Oprah, Weight Watchers & Playing “Games”

Yup – it’s January. Like many in the weight-loss and wellness industry, I have been fielding a higher-than-normal volume of inquires regarding my services. And based on all these conversations I’m having with people, two things are abundantly clear.

First, there is an underlying assumption in the air that says this: If you are overweight (or not the size you’d like to be) you are at best unmotivated or undisciplined – or at worst, you are lazy or stupid – because to lose weight you must take in fewer calories than you burn away – everyone knows this. This is a major underlying theme – whether people are consciously aware of it or not. I hear it clearly through their words, through their anxiety, through their pain and their shame.

The second thing that is abundantly clear is that none of my potential clients are unmotivated, undisciplined, lazy or stupid. They have done the diets and hired the personal trainers. And… they have done a lot of personal work to address the “underlying causes” of their weight and body issues.

Lack of work ethic or stupidity are definitely not problems. In fact, the problem is that many of these people are very committed and too smart! They have become very educated in all of their psychological, emotional, spiritual issues – believing that if they can somehow discover and heal some deep-seated block, they will be able to maintain a lifestyle that produces results. They will be able to eat less (take in fewer calories) and move more (burn calories away).

Case in point: I recently saw a Weight Watchers commercial featuring Oprah Winfrey as the spokesperson. The essence of the ad is this: Oprah connects with our deepest selves to tell us that we all know there is emotional and personal stuff that affects our weight – it’s not just calories in and exercise out. And we would believe Oprah, right? We’ve witnessed her very public weight battles, and she often addressed the psychological and emotional aspects of weight-loss on her show. And then, as the commercial continues, she goes on to say that it’s not about counting calories – with Weight Watchers, you count points and…you can turn it into a game!!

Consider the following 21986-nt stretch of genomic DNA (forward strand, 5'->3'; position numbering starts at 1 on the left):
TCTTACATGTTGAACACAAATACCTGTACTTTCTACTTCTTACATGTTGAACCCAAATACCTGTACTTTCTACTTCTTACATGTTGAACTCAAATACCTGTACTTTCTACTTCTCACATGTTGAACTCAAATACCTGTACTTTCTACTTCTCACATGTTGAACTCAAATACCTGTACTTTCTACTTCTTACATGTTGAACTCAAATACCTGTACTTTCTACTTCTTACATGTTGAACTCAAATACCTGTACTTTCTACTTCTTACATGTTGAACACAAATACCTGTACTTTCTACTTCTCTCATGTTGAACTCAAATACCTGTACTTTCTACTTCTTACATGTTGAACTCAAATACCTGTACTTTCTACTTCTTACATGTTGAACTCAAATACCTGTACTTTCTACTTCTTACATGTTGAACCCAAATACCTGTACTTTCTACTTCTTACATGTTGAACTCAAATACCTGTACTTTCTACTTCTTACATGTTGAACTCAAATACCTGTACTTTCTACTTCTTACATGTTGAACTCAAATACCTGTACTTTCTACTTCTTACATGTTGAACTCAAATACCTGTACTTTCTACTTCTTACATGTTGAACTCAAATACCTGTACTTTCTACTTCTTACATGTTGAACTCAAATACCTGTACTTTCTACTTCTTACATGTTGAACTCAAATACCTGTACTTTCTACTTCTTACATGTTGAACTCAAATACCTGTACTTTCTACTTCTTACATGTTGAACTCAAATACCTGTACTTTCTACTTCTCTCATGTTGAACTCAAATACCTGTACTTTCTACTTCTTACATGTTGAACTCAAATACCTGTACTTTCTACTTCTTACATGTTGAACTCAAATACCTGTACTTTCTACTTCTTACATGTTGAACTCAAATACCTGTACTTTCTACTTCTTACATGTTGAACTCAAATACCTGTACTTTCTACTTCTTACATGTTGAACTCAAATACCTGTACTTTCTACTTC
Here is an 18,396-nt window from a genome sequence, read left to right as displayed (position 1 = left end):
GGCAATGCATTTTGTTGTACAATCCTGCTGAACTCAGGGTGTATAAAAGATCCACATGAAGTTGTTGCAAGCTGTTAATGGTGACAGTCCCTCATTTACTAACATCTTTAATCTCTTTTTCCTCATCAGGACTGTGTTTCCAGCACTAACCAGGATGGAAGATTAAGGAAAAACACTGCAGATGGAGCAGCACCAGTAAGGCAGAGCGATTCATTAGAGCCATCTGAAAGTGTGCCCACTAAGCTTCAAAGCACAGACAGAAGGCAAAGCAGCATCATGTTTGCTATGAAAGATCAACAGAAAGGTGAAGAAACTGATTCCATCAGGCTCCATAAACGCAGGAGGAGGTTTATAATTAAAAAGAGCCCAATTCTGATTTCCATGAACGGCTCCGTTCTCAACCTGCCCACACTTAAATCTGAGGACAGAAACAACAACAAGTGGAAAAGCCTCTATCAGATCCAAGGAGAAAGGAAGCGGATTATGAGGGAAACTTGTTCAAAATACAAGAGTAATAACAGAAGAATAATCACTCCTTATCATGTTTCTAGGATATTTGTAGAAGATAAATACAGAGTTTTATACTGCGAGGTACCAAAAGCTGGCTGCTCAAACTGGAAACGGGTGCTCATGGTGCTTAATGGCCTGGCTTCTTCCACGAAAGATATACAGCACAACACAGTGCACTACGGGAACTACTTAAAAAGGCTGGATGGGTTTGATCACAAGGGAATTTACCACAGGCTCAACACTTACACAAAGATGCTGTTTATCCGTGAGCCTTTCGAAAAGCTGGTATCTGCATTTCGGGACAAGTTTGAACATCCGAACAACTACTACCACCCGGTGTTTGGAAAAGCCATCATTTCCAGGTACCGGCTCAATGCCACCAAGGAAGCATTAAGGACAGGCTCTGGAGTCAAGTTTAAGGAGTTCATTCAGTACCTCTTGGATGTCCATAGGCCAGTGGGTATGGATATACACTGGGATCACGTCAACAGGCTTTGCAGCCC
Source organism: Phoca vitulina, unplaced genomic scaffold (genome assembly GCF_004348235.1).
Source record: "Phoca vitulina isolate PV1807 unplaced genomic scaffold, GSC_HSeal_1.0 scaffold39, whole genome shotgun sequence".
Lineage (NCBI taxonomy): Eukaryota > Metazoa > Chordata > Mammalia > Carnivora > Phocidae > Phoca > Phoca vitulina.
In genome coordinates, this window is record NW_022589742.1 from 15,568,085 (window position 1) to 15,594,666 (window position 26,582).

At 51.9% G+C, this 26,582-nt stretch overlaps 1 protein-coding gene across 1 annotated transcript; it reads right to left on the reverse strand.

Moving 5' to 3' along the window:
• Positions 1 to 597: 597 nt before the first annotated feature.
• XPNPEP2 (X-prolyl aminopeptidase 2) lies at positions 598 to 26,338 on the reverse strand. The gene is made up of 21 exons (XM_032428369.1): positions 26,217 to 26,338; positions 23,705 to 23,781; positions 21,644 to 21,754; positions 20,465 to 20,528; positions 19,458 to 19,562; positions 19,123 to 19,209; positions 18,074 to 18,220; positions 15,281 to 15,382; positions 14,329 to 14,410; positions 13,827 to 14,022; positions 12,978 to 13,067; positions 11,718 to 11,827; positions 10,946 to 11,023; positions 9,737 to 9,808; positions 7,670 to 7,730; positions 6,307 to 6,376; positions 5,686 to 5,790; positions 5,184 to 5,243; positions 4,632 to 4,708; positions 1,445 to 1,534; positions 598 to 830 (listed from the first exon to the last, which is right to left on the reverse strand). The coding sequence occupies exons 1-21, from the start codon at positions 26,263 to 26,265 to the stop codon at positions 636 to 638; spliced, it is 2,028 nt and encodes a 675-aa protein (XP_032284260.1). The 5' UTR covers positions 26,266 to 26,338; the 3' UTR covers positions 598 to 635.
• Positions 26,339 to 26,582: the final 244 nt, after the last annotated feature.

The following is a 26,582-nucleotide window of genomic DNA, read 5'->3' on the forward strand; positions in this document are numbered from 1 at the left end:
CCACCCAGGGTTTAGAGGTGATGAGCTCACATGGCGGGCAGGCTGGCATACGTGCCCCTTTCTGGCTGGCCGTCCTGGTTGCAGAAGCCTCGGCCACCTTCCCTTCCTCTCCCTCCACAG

Excuse me – does anyone else see a red flag? How exactly is counting points any different than counting calories??

Now Oprah is committed to her Weight Watchers program (she does, after all own 10% of the company). And I’m sure she will find success. But I wonder how long she will be able to maintain it…

The problem that Oprah will face is the same problem that all of the people seeking my help face. It doesn’t matter if you are counting points (and turning it into a game) or counting calories. Following any diet – by its very nature and definition – means that you are not following the wisdom and guidance of your own incredibly smart, miraculously intelligent body.

What Oprah and my potential clients really need is to focus on building a strong, stable and nurturing relationship with their bodies. And this does take work. This is where all those personal growth and personal development skills come into play. The power of healing your emotional and spiritual issues is not that it will help you stick to a diet and exercise program. The power of healing your emotional and spiritual issues lies in helping you build a strong, highly functional and loving relationship with your body!

And yes, food is very important. Food is important because your food choices are an expression of the relationship you have with your body. And exercise is also important. Exercise is important because it is an expression of the relationship you have with your body. Moreover, exercise teaches you how to feel your body and how to listen to it. And when you are adept at listening to your body, you will know what to eat – and how much.

When you come from the perspective of a relationship with your body, you align and harmonize all the aspects of yourself – your body, mind and spirit. And when your actions come from a place of authenticity and congruency, your results come more easily, more enjoyably and are sustainable in the long term. Now that’s the game I want to play.